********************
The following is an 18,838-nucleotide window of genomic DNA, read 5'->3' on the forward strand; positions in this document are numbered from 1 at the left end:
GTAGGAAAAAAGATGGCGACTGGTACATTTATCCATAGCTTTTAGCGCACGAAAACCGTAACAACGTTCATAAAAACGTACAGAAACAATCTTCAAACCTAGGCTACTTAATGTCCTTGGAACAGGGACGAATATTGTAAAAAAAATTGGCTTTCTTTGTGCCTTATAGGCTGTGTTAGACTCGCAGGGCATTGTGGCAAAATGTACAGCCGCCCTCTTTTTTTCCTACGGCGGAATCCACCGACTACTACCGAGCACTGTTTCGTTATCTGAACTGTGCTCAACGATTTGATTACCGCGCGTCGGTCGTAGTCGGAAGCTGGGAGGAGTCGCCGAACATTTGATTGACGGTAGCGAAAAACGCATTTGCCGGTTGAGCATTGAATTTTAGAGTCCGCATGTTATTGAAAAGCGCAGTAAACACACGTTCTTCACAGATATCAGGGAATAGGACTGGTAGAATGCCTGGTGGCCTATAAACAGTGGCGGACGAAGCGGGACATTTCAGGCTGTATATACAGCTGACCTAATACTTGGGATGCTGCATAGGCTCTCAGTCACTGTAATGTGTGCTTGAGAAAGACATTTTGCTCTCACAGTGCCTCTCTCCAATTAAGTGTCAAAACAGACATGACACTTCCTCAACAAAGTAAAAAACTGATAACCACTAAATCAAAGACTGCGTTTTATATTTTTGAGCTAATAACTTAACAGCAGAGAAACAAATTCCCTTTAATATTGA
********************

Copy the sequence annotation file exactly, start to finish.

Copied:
The following is an 18,838-nucleotide window of genomic DNA, read 5'->3' on the forward strand; positions in this document are numbered from 1 at the left end:
GTAGGAAAAAAGATGGCGACTGGTACATTTATCCATAGCTTTTAGCGCACGAAAACCGTAACAACGTTCATAAAAACGTACAGAAACAATCTTCAAACCTAGGCTACTTAATGTCCTTGGAACAGGGACGAATATTGTAAAAAAAATTGGCTTTCTTTGTGCCTTATAGGCTGTGTTAGACTCGCAGGGCATTGTGGCAAAATGTACAGCCGCCCTCTTTTTTTCCTACGGCGGAATCCACCGACTACTACCGAGCACTGTTTCGTTATCTGAACTGTGCTCAACGATTTGATTACCGCGCGTCGGTCGTAGTCGGAAGCTGGGAGGAGTCGCCGAACATTTGATTGACGGTAGCGAAAAACGCATTTGCCGGTTGAGCATTGAATTTTAGAGTCCGCATGTTATTGAAAAGCGCAGTAAACACACGTTCTTCACAGATATCAGGGAATAGGACTGGTAGAATGCCTGGTGGCCTATAAACAGTGGCGGACGAAGCGGGACATTTCAGGCTGTATATACAGCTGACCTAATACTTGGGATGCTGCATAGGCTCTCAGTCACTGTAATGTGTGCTTGAGAAAGACATTTTGCTCTCACAGTGCCTCTCTCCAATTAAGTGTCAAAACAGACATGACACTTCCTCAACAAAGTAAAAAACTGATAACCACTAAATCAAAGACTGCGTTTTATATTTTTGAGCTAATAACTTAACAGCAGAGAAACAAATTCCCTTTAATATTGA